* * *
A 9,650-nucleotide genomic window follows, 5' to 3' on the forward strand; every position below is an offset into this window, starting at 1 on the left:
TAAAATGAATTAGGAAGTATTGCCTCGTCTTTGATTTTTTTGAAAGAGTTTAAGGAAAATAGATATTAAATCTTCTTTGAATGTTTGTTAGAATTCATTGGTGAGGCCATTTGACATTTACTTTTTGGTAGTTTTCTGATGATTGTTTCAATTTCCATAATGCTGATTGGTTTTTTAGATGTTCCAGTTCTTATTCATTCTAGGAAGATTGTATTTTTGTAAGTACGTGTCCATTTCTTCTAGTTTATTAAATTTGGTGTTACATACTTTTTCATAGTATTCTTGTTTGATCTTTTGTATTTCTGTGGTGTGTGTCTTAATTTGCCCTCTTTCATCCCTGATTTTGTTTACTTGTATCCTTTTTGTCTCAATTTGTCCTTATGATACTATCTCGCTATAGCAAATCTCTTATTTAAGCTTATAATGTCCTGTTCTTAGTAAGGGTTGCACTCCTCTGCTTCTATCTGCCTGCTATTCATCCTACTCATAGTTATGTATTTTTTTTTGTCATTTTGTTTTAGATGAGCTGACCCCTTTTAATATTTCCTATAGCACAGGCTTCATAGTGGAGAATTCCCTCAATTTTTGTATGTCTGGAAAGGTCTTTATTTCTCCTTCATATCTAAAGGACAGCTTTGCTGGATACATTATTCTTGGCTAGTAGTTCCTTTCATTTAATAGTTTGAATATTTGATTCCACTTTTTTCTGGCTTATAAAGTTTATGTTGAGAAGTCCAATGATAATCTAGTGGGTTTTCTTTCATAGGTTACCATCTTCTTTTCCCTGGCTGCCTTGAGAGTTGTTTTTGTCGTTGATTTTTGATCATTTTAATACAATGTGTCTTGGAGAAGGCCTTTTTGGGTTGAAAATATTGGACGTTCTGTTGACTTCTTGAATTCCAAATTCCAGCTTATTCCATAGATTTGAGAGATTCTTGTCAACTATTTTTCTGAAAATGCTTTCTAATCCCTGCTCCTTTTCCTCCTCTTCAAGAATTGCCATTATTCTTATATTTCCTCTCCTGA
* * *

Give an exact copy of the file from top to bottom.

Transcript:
A 9,650-nucleotide genomic window follows, 5' to 3' on the forward strand; every position below is an offset into this window, starting at 1 on the left:
TAAAATGAATTAGGAAGTATTGCCTCGTCTTTGATTTTTTTGAAAGAGTTTAAGGAAAATAGATATTAAATCTTCTTTGAATGTTTGTTAGAATTCATTGGTGAGGCCATTTGACATTTACTTTTTGGTAGTTTTCTGATGATTGTTTCAATTTCCATAATGCTGATTGGTTTTTTAGATGTTCCAGTTCTTATTCATTCTAGGAAGATTGTATTTTTGTAAGTACGTGTCCATTTCTTCTAGTTTATTAAATTTGGTGTTACATACTTTTTCATAGTATTCTTGTTTGATCTTTTGTATTTCTGTGGTGTGTGTCTTAATTTGCCCTCTTTCATCCCTGATTTTGTTTACTTGTATCCTTTTTGTCTCAATTTGTCCTTATGATACTATCTCGCTATAGCAAATCTCTTATTTAAGCTTATAATGTCCTGTTCTTAGTAAGGGTTGCACTCCTCTGCTTCTATCTGCCTGCTATTCATCCTACTCATAGTTATGTATTTTTTTTTGTCATTTTGTTTTAGATGAGCTGACCCCTTTTAATATTTCCTATAGCACAGGCTTCATAGTGGAGAATTCCCTCAATTTTTGTATGTCTGGAAAGGTCTTTATTTCTCCTTCATATCTAAAGGACAGCTTTGCTGGATACATTATTCTTGGCTAGTAGTTCCTTTCATTTAATAGTTTGAATATTTGATTCCACTTTTTTCTGGCTTATAAAGTTTATGTTGAGAAGTCCAATGATAATCTAGTGGGTTTTCTTTCATAGGTTACCATCTTCTTTTCCCTGGCTGCCTTGAGAGTTGTTTTTGTCGTTGATTTTTGATCATTTTAATACAATGTGTCTTGGAGAAGGCCTTTTTGGGTTGAAAATATTGGACGTTCTGTTGACTTCTTGAATTCCAAATTCCAGCTTATTCCATAGATTTGAGAGATTCTTGTCAACTATTTTTCTGAAAATGCTTTCTAATCCCTGCTCCTTTTCCTCCTCTTCAAGAATTGCCATTATTCTTATATTTCCTCTCCTGA